Harris: Before we move on, what are you optimistic about as we close the year and some of us being to make resolutions? Having told us before, there are no weapons of mass destruction, having been vociferous about the fact that the Bush administration is not doing their job, what keeps you optimistic in all of this? How do you not become jaded? How do you not become disillusioned?

Ritter: I'm a student of history. I allow myself to go back and examine the history of the United States, and I recognize that throughout our history our nation has been faced with serious problems, and yet we overcame these problems. It wasn't pretty, and it didn't happen overnight, but I'm a firm believer in the resiliency of the American people and our system of government because it's founded in the Constitution. And as long as we respect that Constitution and abide by that Constitution, I'm comfortable with the fact that we will recover. It's not going to happen overnight. It won't happen in the next decade. This invasion of Iraq has set in motion events that are going to take decades to cure. And so I'm not optimistic about 2008, 2009, 2010; I'm optimistic about 2020, that America will heal itself. But we're not going to heal ourselves without a fight. That doesn't mean that I can just sit back and throw my feet up and say, "I'll just wait until the time passes." No. We'll heal ourselves because we will wake up collectively. Congress will reawaken. The presidency will be brought in line with the Constitution, but not without a fight. And so 2008 is going to be a fight, 2009 is going to be a fight. We have to fight, because if we don't, then I have no confidence whatsoever in America healing itself.

Harris: Tell me a little about your dig. You're leading a dig on Truthdig, Truthdig.com. And it's called "Calling Out Idiot America." Can you share with us some of what you're saying? Your thesis, if you will?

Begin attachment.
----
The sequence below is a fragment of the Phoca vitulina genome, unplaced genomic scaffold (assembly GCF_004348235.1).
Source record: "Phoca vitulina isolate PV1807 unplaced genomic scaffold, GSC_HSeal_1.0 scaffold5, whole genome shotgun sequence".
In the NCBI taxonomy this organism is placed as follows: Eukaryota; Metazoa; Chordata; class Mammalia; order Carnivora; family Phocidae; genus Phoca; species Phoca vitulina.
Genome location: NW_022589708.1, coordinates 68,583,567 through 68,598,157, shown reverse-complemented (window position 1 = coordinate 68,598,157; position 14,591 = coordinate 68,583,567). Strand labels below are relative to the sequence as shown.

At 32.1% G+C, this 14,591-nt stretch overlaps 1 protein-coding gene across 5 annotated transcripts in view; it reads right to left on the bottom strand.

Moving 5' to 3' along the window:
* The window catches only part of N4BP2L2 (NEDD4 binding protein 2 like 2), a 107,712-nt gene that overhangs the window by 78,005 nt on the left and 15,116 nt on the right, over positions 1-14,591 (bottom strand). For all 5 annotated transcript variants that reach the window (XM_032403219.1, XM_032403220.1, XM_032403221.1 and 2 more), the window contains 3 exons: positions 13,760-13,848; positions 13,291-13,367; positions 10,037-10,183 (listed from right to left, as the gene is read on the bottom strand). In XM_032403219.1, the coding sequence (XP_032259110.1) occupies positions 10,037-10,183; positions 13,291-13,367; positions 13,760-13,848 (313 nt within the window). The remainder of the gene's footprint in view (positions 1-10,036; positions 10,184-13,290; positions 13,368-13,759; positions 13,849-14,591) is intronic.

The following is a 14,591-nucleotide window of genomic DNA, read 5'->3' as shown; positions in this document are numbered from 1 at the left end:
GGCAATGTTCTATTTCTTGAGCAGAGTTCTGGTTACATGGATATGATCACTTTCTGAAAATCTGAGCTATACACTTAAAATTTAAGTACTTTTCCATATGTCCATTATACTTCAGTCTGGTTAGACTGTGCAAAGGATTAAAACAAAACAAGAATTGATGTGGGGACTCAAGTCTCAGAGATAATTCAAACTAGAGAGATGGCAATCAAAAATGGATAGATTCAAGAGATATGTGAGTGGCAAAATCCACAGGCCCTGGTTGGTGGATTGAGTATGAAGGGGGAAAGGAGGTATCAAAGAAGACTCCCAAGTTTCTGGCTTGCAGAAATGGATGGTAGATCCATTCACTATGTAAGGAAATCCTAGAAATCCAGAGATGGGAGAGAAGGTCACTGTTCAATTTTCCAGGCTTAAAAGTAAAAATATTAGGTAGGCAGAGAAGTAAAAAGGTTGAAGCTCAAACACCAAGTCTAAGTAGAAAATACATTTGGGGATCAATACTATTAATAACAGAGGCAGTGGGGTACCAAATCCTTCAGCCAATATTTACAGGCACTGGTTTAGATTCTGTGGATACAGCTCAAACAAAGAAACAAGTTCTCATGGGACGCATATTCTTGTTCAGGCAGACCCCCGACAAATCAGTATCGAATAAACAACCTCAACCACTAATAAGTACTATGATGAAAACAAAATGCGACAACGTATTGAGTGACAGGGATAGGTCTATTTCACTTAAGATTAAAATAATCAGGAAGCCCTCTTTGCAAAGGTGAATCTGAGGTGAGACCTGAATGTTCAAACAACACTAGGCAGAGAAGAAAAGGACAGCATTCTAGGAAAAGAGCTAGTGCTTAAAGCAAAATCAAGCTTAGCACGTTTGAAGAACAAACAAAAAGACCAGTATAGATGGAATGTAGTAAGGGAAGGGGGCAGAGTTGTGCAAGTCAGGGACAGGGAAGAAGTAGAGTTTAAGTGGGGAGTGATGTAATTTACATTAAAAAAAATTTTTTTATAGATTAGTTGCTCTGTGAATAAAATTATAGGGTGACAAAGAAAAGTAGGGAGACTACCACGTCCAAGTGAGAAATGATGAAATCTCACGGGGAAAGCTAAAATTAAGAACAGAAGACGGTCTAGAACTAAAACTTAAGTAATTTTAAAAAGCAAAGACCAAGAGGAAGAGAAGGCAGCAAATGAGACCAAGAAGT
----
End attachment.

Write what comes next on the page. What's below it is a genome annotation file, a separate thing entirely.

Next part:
Ritter: That was the first piece I wrote. I was approached by Mr. Scheer [Robert Scheer, Truthdig editor] and Ms. Kaufman [Zuade Kaufman, Truthdig publisher] to write for Truthdig. I thought probably the best thing to do is to set the tone of how I was going to approach this, which wasn't going to be a kinder, gentler dig; it was going to be an in-your-face dig, but not one that was irresponsible. I chose, right off the bat, the issue of Iraq. I say we have a responsibility to the soldiers, sailors, airmen and Marines who are over there and a responsibility to our government to be engaged on Iraq. But, sadly, most Americans were ill equipped. I was driving down -- I had just talked to the publishers and the editors of Truthdig and I was driving down from L.A. to San Diego, formulating this concept of -- how do I explain Shia, Kurds and Sunni to people? And I was listening to the radio and the Green Day song came on, "Calling Out to Idiot America." I said, "That's a great title. That's pretty much what I'm trying to do." With all due respect to the American people, we're 300 million people, technologically advanced, but we're probably the most ignorant people in the world ...

Harris: How do you mean? How do you mean?

Ritter: ... so I have no qualms about calling Americans idiots when it comes to issues like Iraq, Iran and other areas around the world that somehow in our nationalistic ... we thump ourselves on the chest and say we have a right to intervene, but when you ask people to talk about the reality of that country, we know nothing about it, so we're basically sticking our nose in an area that we're ignorant of.

Harris: Mm-hmm. How do we cure that? Because I think that's the main reason we can't make change. At least that's one speculation: that we are thousands of miles away from where the action is going down. We're disconnected. We're over here living our lives, we're doing our own thing and there's a war going on. Maybe that's why we aren't up in arms collectively.